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9.3.3: The terminal

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    In general, the terminal area designates the set of infrastructures inside the airport different from the aircraft movement area (apron, taxiways, runways). We can distinguish:

    • Auxiliary aeronautical buildings (control tower, fire extinction building, etc.).

    • Freight processing areas (freight terminals).

    • Aircraft processing areas (hangars, etc.).

    • Industrial and commercial areas (pilot schools, catering services, mail services, etc.).

    • Passenger processing and attention infrastructures (referred to as passenger terminal).

    We will focus in what follows on the passenger terminal. An airport passenger terminal is a building at an airport whose main functions are:

    截屏2022-03-02 下午9.58.24.png
    Figure 9.8: Aircraft fed by a finger.

    • The interchange of transportation mode terrestrial-aerial.

    • The processing of the passenger before boarding: check-in, security controls, shopping, etc.

    • The processing of the passenger after disembarking: luggage claim, customs and security, facilities (car rental, for instance), etc.

    • It also fulfills a function of distributing the flows of passengers. Typically passenger reach check in in a bunch, but then they walk alone in small groups, and they reach the gate again as a bunch. Therefore, big lounges and long decks or walkways are needed to distribute the flows.

    • Give room to aircraft parking positions fed by fingers, as illustrated in Figure 9.8.

    Terminal layout

    The terminal layout depends on many factors and typically differs from one airport to another. However, there are some patterns that are typically followed:

    • Arrival and departure flows are separated, typically in different levels.
    • Domestic and international flow are separated, typically in the same level.

    截屏2022-03-02 下午10.00.04.png
    Figure 9.9: Typical design of a terminal, showing departure (right half of page) and arrival levels (left half): 1. Departures lounge; 2. Gates and fingers; 3. Security clearance gates; 4 Baggage check-in; 5. Baggage carousels. © Ohyeh. / Wikimedia Commons / CC-BY-SA-3.0.

    Figure 9.9 shows a typical layout of a medium size airport. We can observe how arrivals and departure flows are separated (typically in two different floors). We can observe that the departure passenger process starts by queuing to check-in, clearing security, waiting in the concourse and proceed to gate, clear the boarding security control, and finally embarking. Notice that aircraft are fed by fingers. On the other hand, the arrival passenger will disembark and go directly to claim luggage (notice that there is no customs on arrivals, so we assume this is the domestic part of the airport).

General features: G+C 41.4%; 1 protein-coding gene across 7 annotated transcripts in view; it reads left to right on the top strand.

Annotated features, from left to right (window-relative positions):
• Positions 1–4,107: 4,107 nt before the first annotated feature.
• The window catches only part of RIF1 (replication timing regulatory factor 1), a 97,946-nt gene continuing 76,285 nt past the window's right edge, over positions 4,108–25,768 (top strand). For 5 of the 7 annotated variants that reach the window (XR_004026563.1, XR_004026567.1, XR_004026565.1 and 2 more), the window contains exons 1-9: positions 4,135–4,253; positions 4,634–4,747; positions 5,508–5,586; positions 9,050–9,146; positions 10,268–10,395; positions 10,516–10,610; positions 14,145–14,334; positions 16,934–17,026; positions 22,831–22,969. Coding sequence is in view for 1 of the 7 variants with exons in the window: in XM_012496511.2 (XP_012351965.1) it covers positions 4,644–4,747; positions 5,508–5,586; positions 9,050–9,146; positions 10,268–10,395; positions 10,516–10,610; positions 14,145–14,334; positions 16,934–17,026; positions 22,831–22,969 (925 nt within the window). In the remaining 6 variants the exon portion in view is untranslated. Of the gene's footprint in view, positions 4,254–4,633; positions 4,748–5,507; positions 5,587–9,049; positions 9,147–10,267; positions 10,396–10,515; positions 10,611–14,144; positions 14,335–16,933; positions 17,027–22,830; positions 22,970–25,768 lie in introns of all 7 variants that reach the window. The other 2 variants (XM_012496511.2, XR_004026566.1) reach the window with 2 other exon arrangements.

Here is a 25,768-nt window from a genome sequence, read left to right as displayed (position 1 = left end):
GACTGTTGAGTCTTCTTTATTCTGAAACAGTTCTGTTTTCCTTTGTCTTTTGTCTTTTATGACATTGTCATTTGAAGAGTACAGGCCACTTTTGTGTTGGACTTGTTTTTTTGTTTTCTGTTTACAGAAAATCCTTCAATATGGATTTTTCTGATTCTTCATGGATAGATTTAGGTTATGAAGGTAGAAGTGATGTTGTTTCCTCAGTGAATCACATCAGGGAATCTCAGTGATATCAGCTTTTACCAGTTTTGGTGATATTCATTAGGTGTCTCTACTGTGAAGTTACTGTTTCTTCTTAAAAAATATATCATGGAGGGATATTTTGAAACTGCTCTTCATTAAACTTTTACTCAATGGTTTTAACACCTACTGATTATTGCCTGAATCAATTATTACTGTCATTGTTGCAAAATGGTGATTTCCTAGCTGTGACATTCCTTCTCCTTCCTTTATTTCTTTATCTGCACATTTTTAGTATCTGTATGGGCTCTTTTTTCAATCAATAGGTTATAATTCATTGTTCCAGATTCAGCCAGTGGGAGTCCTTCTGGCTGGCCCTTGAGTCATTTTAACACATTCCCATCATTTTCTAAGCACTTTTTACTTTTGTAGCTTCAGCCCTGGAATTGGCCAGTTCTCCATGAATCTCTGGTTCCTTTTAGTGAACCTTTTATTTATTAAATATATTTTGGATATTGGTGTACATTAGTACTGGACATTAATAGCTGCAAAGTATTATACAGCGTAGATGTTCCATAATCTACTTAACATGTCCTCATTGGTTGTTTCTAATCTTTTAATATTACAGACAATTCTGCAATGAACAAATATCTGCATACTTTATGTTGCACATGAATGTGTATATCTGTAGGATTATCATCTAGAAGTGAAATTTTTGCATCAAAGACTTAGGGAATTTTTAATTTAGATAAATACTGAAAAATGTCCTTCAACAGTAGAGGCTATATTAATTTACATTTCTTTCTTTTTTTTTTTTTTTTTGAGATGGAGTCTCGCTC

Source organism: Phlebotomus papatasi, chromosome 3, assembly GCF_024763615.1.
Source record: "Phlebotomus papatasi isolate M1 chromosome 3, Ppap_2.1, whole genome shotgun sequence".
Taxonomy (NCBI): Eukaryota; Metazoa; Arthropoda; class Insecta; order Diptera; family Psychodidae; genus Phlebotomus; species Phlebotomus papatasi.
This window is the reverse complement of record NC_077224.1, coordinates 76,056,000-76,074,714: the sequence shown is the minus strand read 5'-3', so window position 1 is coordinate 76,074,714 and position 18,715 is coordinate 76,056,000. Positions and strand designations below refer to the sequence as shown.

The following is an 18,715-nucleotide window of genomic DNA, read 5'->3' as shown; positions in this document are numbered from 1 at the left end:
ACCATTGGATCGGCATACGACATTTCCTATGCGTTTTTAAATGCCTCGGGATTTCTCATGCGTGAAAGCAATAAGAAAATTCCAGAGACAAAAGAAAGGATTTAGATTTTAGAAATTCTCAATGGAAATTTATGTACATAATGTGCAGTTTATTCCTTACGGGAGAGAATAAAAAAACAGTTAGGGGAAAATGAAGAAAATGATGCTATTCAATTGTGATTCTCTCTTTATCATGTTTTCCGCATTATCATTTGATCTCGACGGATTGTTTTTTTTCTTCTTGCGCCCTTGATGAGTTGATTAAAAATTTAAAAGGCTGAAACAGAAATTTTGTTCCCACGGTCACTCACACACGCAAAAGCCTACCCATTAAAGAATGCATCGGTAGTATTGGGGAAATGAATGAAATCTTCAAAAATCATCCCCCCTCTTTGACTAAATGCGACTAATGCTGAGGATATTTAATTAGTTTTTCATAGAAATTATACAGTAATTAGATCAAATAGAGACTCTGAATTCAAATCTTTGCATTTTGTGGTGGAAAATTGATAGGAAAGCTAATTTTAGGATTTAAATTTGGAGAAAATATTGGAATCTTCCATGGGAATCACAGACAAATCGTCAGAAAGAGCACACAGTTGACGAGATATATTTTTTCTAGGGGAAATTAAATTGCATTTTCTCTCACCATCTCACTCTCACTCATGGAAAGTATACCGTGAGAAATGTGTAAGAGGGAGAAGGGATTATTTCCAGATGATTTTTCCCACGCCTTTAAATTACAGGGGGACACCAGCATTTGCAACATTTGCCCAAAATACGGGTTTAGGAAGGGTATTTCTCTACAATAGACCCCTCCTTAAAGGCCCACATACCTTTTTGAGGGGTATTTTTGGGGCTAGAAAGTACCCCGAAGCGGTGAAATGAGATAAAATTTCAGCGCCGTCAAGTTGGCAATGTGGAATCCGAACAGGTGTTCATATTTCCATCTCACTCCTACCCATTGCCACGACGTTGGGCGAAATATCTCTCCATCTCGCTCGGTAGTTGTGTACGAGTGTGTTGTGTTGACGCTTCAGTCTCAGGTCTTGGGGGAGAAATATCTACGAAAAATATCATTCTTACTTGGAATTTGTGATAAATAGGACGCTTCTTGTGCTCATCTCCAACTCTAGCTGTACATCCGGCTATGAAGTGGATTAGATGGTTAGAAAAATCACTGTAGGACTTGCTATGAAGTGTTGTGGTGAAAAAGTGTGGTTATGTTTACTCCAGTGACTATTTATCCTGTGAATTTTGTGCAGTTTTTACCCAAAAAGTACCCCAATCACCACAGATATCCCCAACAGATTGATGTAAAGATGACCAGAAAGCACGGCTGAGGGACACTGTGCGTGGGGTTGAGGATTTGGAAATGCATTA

Terminal configuration

    截屏2022-03-02 下午10.02.35.png
    Figure 9.10: Typical terminal configurations. © Robert Aehnelt. / Wikimedia Commons / CC-BY-SA-3.0.

    The configuration of the terminal is determined by the number and type of aircraft we want to directly feed with fingers. Figure 9.10 shows some of the typical configurations.

    The standard configuration allows many aircraft, but the terminal must be long and therefore the distance to be walked by passenger. Another strategy is to use piers. A pier design uses a long, narrow building with aircraft parked on both sides. Piers offer high aircraft capacity and simplicity of design, but often result in a long distance from the check-in counter to the gate and might create problems of capacity due to aircraft parking manoeuvres.

    Another typical configuration is to build one or more satellite associated to a main passenger processor terminal. The main difference between a satellite and a passenger processor terminal is that the satellite does not allow check-in, nor security controls, is just to give access to gate with walkways, concourses, and maybe duty free shops. The main advantage is that aircraft can park around its entire perimeter. The main disadvantage is that they are expensive: a subway transportation infrastructure in typically needed, also luggages must be transported to the main terminal building. Think for instance in Madrid Barajas with a standard linear terminal (T1 - T2 - T3) and a Terminal + Satellite (T4 + T4S), in which the satellite is not a processor. In this case a subway transportation infrastructure together with an automated system for luggages were needed and thus constructed.

    9.3.3: The terminal is shared under a CC BY-SA 3.0 license and was authored, remixed, and/or curated by Manuel Soler Arnedo via source content that was edited to conform to the style and standards of the LibreTexts platform; a detailed edit history is available upon request.

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